A 5th Climber Dies in Patagonia

The Patagonia climbing season is unfolding with several great climbs, solos, traverses and new routes, but also an alarming number of fatalities. The latest occurred on Tuesday near the base of Cerro Torre.

Marcos Gorostiaga, a 28-year-old doctor from Bariloche, Argentina, was climbing 1,953m Cerro Mocho when a large rock struck him. His climbing partner was some 80 meters away and radioed for help, Cumbres Mountain Magazine reported. Somewhat unusually, the army deployed a helicopter to the site, but rescuers could only verify that the climber had died.

Cerro Mocho. Photo: Cultura de Montaña -Argentina

Five dead so far

Gorostiaga is the fifth casualty in Patagonia this season. Christoph Klein of Switzerland fell to his death on an icefield near Cerro Standhart in December; Cassandra Doolittle of the U.S. died of hypothermia after getting lost on her way down from soloing Aguja Guillaumet. Two weeks ago, an avalanche swept Basque climbers Iker Bilbao and Amaia Aguirre into a crevasse near the Brecha de los Italianos, during their descent from a successful climb of Fitz Roy.

Notice published by El Chalten’s Guides Association


The crew at Comision de Auxilio (Aid Commission) in El Chalten is overwhelmed, rescue doctor Carolina Codo told TiempoSur two weeks ago. The volunteer rescue service desperately lacks resources. There are only six rescuers, Codo said, while the number of visitors in the region is increasing. They have no helicopter of their own and only rarely, as on this occasion, does the army send a military helicopter. However, it is not suitable for mountain rescues.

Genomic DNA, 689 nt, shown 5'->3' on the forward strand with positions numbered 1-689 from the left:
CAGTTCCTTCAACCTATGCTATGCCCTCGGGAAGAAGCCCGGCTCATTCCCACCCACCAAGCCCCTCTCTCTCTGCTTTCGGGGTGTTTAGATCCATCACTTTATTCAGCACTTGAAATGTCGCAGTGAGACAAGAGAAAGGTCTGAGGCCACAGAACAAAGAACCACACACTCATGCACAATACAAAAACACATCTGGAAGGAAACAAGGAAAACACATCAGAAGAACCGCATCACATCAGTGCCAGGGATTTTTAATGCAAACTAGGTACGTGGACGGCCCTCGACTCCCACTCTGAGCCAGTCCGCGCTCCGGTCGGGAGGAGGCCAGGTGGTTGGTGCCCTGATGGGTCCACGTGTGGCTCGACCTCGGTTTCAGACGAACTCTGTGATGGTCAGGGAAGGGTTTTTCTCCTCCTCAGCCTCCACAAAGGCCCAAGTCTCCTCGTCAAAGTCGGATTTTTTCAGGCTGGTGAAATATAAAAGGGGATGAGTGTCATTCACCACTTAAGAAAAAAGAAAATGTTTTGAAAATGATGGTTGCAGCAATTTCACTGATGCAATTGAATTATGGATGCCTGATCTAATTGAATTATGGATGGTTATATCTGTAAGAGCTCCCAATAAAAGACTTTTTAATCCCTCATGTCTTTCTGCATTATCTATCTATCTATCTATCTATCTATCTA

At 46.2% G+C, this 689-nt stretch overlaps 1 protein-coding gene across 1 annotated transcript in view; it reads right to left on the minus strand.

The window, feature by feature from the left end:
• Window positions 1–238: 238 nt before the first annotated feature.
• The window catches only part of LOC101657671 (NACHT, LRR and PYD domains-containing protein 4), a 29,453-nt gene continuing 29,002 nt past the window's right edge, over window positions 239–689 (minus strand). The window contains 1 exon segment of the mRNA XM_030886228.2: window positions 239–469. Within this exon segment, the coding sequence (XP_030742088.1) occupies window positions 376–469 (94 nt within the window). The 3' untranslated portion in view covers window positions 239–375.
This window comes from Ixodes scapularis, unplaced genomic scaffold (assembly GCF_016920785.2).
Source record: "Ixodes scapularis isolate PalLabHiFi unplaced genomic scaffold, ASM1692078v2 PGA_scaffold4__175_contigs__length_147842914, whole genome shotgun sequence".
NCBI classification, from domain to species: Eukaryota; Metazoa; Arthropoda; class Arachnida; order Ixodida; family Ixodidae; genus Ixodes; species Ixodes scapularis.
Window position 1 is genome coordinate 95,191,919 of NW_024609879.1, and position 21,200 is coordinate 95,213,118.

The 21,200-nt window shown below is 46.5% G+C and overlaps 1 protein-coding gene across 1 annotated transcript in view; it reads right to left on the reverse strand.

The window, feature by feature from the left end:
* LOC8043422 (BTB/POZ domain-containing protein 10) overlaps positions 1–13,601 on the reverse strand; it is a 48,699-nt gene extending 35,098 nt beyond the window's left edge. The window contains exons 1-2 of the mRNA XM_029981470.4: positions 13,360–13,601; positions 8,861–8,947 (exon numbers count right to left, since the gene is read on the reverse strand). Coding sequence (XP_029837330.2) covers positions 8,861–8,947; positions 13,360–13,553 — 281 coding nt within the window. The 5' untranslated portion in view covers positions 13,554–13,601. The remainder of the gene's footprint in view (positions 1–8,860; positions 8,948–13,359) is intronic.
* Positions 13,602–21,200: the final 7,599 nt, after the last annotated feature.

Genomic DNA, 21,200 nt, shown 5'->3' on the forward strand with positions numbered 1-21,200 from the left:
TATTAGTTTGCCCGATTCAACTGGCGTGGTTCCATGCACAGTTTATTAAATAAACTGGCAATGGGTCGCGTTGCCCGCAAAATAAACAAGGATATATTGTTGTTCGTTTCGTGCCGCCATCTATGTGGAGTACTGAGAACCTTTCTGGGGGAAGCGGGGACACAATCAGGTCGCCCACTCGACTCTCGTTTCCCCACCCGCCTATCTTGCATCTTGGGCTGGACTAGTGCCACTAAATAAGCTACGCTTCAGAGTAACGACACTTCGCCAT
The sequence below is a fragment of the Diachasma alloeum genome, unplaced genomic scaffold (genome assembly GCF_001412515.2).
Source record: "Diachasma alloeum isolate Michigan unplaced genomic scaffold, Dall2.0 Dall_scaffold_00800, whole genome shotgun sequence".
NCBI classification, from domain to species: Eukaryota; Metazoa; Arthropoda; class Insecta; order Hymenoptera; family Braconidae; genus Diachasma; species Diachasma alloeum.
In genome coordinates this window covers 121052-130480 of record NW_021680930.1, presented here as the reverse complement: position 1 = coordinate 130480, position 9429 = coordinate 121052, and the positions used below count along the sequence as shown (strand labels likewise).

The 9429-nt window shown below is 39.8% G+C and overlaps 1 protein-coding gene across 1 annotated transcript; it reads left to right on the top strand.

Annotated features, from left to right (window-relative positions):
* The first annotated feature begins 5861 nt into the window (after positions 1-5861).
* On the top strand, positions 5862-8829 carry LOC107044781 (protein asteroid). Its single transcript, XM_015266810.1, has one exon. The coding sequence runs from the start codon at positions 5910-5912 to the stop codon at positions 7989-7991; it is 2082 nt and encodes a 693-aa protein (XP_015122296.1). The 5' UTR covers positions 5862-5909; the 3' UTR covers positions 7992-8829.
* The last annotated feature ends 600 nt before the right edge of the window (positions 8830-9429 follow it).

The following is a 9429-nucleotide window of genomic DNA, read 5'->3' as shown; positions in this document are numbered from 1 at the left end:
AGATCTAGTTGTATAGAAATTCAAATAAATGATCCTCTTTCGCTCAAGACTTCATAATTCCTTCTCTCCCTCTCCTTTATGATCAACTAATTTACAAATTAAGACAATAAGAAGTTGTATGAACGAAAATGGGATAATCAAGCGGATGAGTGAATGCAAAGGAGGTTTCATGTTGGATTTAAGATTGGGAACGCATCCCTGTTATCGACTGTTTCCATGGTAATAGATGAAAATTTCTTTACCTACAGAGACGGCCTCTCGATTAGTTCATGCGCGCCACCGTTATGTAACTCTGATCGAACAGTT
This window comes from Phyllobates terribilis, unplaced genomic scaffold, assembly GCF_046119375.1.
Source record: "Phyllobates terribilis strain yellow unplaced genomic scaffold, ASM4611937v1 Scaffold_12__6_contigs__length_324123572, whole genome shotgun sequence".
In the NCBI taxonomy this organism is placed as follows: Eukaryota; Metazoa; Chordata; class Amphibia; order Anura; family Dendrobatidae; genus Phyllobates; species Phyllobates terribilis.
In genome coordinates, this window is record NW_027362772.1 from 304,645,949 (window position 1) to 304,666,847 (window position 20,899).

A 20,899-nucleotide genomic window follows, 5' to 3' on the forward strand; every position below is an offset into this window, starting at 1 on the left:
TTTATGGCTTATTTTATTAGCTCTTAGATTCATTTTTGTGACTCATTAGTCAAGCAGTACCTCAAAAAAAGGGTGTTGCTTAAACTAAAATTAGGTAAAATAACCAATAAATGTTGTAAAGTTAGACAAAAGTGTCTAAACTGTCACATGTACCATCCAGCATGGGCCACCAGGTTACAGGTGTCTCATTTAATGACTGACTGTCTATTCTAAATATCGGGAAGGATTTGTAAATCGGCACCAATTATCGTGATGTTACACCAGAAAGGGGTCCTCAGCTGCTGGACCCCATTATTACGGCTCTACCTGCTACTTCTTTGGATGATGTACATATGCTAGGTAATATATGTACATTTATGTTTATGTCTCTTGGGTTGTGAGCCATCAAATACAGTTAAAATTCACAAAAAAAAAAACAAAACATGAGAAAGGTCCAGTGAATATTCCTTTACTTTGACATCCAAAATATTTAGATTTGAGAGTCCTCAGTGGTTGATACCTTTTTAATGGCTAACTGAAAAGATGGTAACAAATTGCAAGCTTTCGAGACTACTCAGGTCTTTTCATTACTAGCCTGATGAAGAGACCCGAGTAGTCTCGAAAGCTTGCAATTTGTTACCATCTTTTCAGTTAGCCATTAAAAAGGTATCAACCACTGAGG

“Four climbers dead in a season is a record,” said Codo in mid-January. After this week’s fatality, that mark is now even higher.

Does good weather kill?

Some suggest that unusually high temperatures are triggering avalanches and rockfalls. In some cases, the dangerous conditions have prevented rescuers from approaching the sites of accidents. In an article in Gripped, editor Brandon Pullan points out that “Every year…more climbers die in Patagonia.”

Pullan also cited Jacob Cook’s comments on social media. Cook was climbing on Fitz Roy when Bilbao and Aguirre died at the base of the mountain. The accident occurred at the same place where a friend of Cook’s had lost his life the previous year. Cook and his partners had to make a nerve-wracking descent through that region just hours after the Basques perished.

“I was literally shaking with fear until we found ourselves running along the glacier through the avalanche debris,” Cook wrote. “Honestly, the frequency with which people die and the extent to which the mountains are decomposing within each warm weather window [makes] climbing here feeling almost suicidal.”

Argentinian climber Guillermo Martin, who maintains the Cultura de Montaña blog, confirmed to ExplorersWeb that the weather has been unseasonably warm in Patagonia for the last month.

Angela Benavides

Angela Benavides graduated university in journalism and specializes in high-altitude mountaineering and expedition news. She has been writing about climbing and mountaineering, adventure and outdoor sports for 20+ years.

Prior to that, Angela Benavides spent time at/worked at a number of local and international media. She is also experienced in outdoor-sport consultancy for sponsoring corporations, press manager and communication executive, and a published author.